As islands grow in the Wadden Sea, the new land hosts a succession of plant species. Biologists are familiar with this phenomenon. What they didn’t know was which bacteria live in the bare sands and ever-richer soils during this natural ecological succession. Francisco Dini-Andreote has now filled this gap in our knowledge with his PhD thesis. He defended it on 9 September and was awarded a distinction.
The eastern part of the island of Schiermonnikoog is a pristine salt-marsh ecosystem. At the eastern tip, sediments accumulate and slowly rise above the tide, thus elongating the island. This process has been going on for centuries. This means that to travel along the coastline from east to west is to travel through time. ‘Ecologists have studied this system extensively, so we already know a lot about it’, says Dini-Andreote.
Ecologists have documented and explained the succession of plants and other ‘macro’ species in the salt marsh, but no one had studied the soil bacteria and fungi at the bottom of the salt marsh and its food web and their role in the ecological succession process. So Dini-Andreote took several trips to Schiermonnikoog in the first year of his PhD project to take soil samples along the coastline and analyse their physico-chemical and microbial composition.
‘I used plots that colleagues had previously studied. They represent a natural chronosequence from new land to 105-year-old marshland.’ He sampled five different ‘time points’, and did so four times in one year. He then spent the greater part of the next few years analysing the data from the samples in the lab and at his computer.
The youngest samples, which are basically bare sand, proved to contain the highest diversity in bacterial species. ‘We concluded that this is because the tide still covers this land once or twice per day, promoting bacterial dispersal from the sea. Waves only reach the older sites in the winter.’ The incoming tide delivers new species of bacteria, which reside in the sand for a short time. ‘The turnover of species is very high. We think this is a general rule: a high turnover promotes high biodiversity.’
Along the time line, the salt content of the soil increases with age. Salt is deposited by the sea and may stick to the clay. The salt concentration increases from around three to over 12 percent. ‘This constrains the type of bacterial species that can live there.’ Unsurprisingly, salt resistance genes also increase along the coast.
The youngest samples contain many bacteria with flagella that allow them to swim towards potential food sources. ‘The environment is very wet and changes a lot, so it is a great advantage if you can hunt your food or swim away from attackers.’ Many bacteria are ‘autotrophic’, which means they can capture carbon from the air. ‘So they add significant amounts of carbon to the soil, which can then be used by other organisms. Indeed, plants tend to grow on bacterial mats in these early stages.’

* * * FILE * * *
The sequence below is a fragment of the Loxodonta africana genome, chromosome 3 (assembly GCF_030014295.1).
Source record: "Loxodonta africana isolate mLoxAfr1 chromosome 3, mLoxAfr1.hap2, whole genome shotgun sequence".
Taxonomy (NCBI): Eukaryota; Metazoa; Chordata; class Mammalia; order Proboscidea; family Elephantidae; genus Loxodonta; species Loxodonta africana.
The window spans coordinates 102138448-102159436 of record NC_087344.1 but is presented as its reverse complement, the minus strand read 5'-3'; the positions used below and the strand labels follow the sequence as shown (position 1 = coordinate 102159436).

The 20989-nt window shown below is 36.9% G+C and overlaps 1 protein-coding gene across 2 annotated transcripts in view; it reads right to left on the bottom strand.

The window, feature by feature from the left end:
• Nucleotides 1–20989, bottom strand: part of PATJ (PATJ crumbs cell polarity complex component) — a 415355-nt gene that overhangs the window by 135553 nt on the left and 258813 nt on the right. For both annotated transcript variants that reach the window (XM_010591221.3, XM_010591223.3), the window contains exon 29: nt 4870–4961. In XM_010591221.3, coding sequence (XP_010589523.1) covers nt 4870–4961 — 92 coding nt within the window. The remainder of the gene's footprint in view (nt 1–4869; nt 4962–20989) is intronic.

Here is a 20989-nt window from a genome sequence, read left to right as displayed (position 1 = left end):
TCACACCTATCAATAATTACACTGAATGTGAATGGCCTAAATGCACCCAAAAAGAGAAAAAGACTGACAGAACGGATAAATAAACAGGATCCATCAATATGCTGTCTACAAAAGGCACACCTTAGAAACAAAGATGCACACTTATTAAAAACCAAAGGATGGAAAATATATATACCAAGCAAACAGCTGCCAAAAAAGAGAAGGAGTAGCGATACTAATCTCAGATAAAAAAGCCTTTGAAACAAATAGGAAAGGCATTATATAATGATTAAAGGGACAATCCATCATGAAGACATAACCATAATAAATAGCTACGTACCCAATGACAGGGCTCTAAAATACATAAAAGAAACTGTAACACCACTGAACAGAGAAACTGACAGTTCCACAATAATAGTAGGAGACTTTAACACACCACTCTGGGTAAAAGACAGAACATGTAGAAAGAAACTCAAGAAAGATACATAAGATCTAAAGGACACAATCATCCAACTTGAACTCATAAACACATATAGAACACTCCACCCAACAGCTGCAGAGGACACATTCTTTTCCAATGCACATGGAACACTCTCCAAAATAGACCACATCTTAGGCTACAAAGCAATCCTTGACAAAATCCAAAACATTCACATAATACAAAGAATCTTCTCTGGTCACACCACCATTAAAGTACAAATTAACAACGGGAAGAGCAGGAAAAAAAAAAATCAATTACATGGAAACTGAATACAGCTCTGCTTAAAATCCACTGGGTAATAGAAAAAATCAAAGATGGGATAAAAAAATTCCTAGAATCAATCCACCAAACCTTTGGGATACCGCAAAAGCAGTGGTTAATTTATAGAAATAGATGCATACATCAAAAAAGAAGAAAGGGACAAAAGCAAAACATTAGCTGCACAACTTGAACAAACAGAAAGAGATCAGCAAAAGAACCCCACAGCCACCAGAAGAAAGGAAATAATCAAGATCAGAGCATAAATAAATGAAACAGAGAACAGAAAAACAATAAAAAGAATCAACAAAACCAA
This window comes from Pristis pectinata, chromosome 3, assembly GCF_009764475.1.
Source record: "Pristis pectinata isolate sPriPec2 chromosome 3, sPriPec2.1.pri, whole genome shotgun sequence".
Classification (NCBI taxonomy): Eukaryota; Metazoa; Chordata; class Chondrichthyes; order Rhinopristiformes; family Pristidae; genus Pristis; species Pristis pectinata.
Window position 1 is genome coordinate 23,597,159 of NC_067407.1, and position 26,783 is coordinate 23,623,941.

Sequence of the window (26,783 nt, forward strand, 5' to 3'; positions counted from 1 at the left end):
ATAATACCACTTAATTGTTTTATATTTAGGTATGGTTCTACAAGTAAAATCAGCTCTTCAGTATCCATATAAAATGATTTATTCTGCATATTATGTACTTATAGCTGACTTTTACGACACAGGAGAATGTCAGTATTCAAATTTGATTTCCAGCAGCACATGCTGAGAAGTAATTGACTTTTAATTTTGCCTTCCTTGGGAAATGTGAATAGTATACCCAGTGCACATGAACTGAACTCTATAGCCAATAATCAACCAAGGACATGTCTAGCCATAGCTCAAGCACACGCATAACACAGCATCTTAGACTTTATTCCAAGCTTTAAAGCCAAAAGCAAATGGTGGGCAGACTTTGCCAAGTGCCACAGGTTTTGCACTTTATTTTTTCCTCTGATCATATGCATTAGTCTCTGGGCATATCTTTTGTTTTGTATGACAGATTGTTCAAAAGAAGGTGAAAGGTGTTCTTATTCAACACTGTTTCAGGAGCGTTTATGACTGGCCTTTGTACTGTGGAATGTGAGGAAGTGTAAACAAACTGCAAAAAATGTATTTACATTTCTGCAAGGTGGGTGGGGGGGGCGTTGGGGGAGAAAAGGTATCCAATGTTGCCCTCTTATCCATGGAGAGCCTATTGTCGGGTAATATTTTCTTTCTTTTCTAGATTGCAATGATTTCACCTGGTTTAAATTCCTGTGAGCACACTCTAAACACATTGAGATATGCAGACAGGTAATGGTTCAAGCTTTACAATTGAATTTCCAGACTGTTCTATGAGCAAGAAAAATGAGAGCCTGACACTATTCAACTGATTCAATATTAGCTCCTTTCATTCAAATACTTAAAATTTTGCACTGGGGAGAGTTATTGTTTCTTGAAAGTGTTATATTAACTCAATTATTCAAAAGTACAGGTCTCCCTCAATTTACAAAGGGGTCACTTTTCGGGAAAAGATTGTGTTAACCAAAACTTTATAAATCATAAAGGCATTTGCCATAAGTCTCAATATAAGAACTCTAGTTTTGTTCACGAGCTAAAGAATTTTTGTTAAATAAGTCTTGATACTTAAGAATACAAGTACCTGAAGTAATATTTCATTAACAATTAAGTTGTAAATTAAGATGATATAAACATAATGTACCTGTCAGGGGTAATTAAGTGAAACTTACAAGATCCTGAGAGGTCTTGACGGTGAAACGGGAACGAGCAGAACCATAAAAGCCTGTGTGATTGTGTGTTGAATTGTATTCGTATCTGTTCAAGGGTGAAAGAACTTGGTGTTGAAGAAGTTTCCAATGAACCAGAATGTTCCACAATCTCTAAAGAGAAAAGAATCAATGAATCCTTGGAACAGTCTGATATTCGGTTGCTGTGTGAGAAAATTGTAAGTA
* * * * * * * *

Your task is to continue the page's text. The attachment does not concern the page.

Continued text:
In the older and more stable soils, the bacteria are less mobile. ‘Instead, we see they are engaged in chemical warfare with each other. They produce antibiotics and develop mechanisms to defend themselves.’ The number of autotrophic species also declines and the bacteria adapt to different food sources, like the more complex hydrocarbons such as lignin that are produced by plants.
By describing the succession of bacteria and fungi, Dini-Andreote has increased our knowledge of the food web in salt marshes. His supervisor, Joana Falcao Salles, explains that new projects will build on this. ‘Francisco has developed the basic map of microbial succession. Now others will expand on this by describing the interaction between plants, soil microbes and insects, or analysing how different functions develop during succession.’
The information may help us conserve salt marshes. Falcao Salles: ‘Some marshes suffer from an influx of fertilizer. This makes the plants grow fast above ground, but the root system often can’t keep up. That makes the plants susceptible to collapse, so that you end up with a barren mud flat. Our research may help us notice early warning signs of this collapse and propose restoration strategies.’
Francisco Dini-Andreote, thesis: Microbial community assembly in an evolving ecosystem, defended on 9 September 2016
Vera Heininga is the Open Science coordinator and future programme leader of the upcoming Open Science programme of the University of Groningen. Together with her colleagues, she created the Open Science Community Groningen (OSCG). She explains...
Four and a half years ago, he received the Nobel Prize. During the award ceremony in Stockholm, Ben Feringa made a resolution: I will put science on the map. His mission is being given a new boost with the establishment of the Ben Feringa Fund,...
Older people with memory problems who live at home are extraordinarily resourceful when it comes to staying in control of their activities outside the home. Demographers Jodi Sturge and Mirjam Klaassens are certainly impressed. ‘It’s not about...
The UG website uses functional and anonymous analytics cookies. Please answer the question of whether or not you want to accept other cookies (such as tracking cookies).
If no choice is made, only basic cookies will be stored. More information